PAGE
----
Produced by Charles Wells Revised 2017-03-03 Introduction to this website website TOC website index blog Back to head of Sets chapter

The method of comprehension is the main tool for proving statements involving setbuilder notation.

- The name "method of comprehension" can cause semantic contamination.
- "Comprehension" to most people means
**understanding**. Ignore that meaning. In the olden days, "comprehend" meant "contain". - If I were dictator of the math language, I would call it the "Method of whatsinit".

Let $P(x)$ be an assertion and let $A$ be the set $\{x\,|\,P(x)\}$. Then the following two statements are true:

- (
**ES)**If you know that $a\in A$, then you can conclude that the statement $P(a)$ is true. - (
**SE**) If $P(a)$ is a true statement then you can conclude that $a\in A$. -
**(ES)**and**(SE)**together mean that if $A=\{x\,|\,P(x)\}$, then every $x$ for which $P(x)$ is true is an element of $A$, and*nothing else is*.

The elements of $\{x\,|\,P(x)\}$ are * exactly all those $x$ that make $P(x)$ true*.

For an integer $n$, the assertion \[\{n\,|\,1\lt n\lt6\}=\{2,3,4,5\}\] is correct.

- The method of comprehension allow you to state
- Since $3\in\{2,3,4,5\}$,
**ES**says $1\lt3\lt6$. - Since $1\lt3\lt6$,
**SE**says $3\in\{2,3,4,5\}$.

- Since $3\in\{2,3,4,5\}$,
- It would be wrong to say that \[\{n\,|\,1\lt n\lt6\}=\{2,3,4,6\}\] because $1\lt6\lt5$ is false, violating
**ES**. - It would be wrong to say that \[\{n\,|\,1\lt n\lt6\}=\{2,3,4\}\] because $1\lt5\lt6$ but $5\notin\{2,3,4\}$, violating
**SE**.

- $\{n\,|\,1\lt n\text{ and }1\gt n\}=\emptyset$.
- $\{n\,|\,2\gt n\text{ or }0\lt n\}=\mathbb{N}$.

Another way of stating the method of comprehension is that the statements "$a\in A$" and "$P(a)$" are equivalent. This means:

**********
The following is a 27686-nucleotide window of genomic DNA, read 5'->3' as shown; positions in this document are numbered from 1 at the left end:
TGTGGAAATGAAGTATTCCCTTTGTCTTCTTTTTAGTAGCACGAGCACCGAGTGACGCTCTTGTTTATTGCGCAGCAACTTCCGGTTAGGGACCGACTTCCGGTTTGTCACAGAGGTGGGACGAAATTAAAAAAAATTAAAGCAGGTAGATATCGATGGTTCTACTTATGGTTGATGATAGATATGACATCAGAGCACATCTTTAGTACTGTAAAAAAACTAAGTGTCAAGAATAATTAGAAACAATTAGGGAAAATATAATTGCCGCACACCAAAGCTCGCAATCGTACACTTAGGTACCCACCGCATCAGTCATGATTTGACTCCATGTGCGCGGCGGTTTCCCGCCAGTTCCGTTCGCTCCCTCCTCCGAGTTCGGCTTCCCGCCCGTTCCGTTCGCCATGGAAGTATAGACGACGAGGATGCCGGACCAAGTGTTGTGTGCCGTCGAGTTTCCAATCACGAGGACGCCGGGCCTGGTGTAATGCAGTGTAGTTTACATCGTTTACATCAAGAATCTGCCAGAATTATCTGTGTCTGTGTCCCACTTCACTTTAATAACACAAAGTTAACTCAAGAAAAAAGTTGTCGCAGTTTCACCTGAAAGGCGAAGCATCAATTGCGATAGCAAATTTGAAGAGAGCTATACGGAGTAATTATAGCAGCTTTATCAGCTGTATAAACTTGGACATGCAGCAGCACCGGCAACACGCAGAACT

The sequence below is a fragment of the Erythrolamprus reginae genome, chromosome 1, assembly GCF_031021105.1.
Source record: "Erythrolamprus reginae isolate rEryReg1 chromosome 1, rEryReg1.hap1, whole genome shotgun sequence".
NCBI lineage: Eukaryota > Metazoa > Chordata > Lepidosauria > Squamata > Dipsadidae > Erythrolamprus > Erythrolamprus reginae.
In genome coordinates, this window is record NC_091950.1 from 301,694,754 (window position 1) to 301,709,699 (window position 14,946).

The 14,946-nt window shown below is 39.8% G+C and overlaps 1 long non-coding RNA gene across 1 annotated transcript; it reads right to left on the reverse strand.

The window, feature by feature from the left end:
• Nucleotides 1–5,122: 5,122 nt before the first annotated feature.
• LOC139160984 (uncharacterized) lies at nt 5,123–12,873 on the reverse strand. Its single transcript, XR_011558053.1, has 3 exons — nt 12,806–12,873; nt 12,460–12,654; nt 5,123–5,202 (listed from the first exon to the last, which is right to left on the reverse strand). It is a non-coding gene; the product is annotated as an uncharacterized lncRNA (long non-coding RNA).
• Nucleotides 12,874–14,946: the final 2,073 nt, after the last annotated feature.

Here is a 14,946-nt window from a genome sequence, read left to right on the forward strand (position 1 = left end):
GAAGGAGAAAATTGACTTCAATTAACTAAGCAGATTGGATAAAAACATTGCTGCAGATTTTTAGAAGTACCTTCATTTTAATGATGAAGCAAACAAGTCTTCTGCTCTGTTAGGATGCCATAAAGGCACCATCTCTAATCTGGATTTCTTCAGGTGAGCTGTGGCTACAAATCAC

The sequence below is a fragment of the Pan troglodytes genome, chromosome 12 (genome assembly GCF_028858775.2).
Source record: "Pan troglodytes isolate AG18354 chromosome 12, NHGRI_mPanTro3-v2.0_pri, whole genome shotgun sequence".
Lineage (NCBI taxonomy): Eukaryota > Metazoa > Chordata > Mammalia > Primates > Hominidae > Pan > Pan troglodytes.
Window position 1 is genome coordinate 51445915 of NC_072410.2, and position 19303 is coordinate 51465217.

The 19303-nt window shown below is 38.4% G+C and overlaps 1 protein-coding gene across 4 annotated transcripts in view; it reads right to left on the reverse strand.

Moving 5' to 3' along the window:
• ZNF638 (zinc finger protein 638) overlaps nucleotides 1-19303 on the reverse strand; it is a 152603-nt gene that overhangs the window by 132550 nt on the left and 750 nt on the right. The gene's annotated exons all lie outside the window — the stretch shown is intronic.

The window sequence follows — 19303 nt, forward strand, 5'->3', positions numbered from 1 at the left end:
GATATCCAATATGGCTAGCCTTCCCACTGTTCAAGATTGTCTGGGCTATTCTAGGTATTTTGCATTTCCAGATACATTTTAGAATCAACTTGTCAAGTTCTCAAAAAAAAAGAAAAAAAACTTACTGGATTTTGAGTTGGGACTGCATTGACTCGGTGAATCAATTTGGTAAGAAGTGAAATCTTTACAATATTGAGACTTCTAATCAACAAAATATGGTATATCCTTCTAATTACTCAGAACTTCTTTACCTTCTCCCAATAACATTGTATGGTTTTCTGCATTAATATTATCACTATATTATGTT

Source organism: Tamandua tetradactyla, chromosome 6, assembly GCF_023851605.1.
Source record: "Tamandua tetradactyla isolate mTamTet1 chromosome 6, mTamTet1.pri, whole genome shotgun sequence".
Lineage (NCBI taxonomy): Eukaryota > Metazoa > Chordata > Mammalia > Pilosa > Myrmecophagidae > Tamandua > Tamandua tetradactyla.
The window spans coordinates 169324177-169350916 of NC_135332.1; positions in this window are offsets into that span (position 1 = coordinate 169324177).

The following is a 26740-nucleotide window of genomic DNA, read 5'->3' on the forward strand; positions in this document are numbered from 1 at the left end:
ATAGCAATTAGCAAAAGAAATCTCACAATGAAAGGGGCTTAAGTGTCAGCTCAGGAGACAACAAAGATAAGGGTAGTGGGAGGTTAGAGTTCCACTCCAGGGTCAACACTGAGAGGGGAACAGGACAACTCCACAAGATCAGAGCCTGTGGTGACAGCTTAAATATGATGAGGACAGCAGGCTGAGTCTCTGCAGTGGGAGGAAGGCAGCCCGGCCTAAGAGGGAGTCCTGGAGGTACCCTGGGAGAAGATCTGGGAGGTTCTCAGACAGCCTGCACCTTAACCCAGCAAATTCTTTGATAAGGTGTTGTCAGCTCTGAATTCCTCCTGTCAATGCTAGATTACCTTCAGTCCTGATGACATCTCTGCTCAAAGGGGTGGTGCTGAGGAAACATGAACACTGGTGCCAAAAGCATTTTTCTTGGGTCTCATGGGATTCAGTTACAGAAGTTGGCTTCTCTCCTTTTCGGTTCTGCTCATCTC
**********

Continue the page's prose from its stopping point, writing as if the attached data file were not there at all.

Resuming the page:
The method of comprehension works both ways.

Let $E$ be the set of even integers. Then:

- $E=\{n\,|\,n\text{ is even.}\}$
- $42\in E$ because $42$ is even.
- $43\notin E$ because $43$ is not even.
- Suppose you know that the integer $m$ is even. Then $m\in E$.
- Suppose you know that $k$ is odd. Then $k\notin E$.

The definite article “the” has a special role when defining a set. For example “the set of even integers” automatically means the set of *all* even integers. There is more about this in the Glossary.

Inclusion is discussed in detail in the article Subsets and Inclusion. There is a rule of inference for inclusion:

To prove that $A\subseteq B$, you must prove that any element of $A$ is an element of $B$.

- Let $A=\{1,2,3\}$ and $B=\{1,2,3,4\}$. Then $A\subseteq B$ because, going through the elements of $A$, $1\in B$, $2\in B$ and $3\in B$.
- $A\subseteq \mathbb{R}$ because $1$, $2$ and $3$ are all real numbers.
- It is not true that $\{1,2,3,\pi\}\subseteq\mathbb{Z}$, because $\pi$ is not an integer.
- For any set $A$, $\emptyset\subseteq A$ because it is vacuously true that if $x\in\emptyset$ then $x\in A$.

Thus **the empty set is included in every set**. But the empty set is not an element of every set. For example, it is not an element of $\{1,2,3\}$, as you can see by looking at the list of elements in $\{1,2,3\}$ -- you don't see "$\emptyset$" in that list, do you?

The notion that the empty set is an element of every set is a **myth** widely believed by undergraduate math students. Get over it.

This is a basic fact about sets:

$A\subseteq B$ and $B\subseteq A$ if and only if $A$ and $B$ are the same set.

In other words, For "$A=B$" to be true, $A$ and $B$ have to have exactly the same elements.

So how do you show that two sets are *not* equal? Answer: You have to show that *at least one* of the following statements is true:

- There is an element $x\in A$ for which $x\notin B$.
- There is an element $x\in B$ for which $x\notin A$.

Think through the three examples below. Altogether, they show you that it can happen that *one* of the statements above can be true and the other false, and also that *both* statements can be true.

- $A=\{1,2,3\}$, $B=\{1,2\}$.
- $A=\{1,2,3\}$, $B=\{1,2,3,4\}$.
- $A=\{1,2,3\}$, $B=\{1,2,4\}$.

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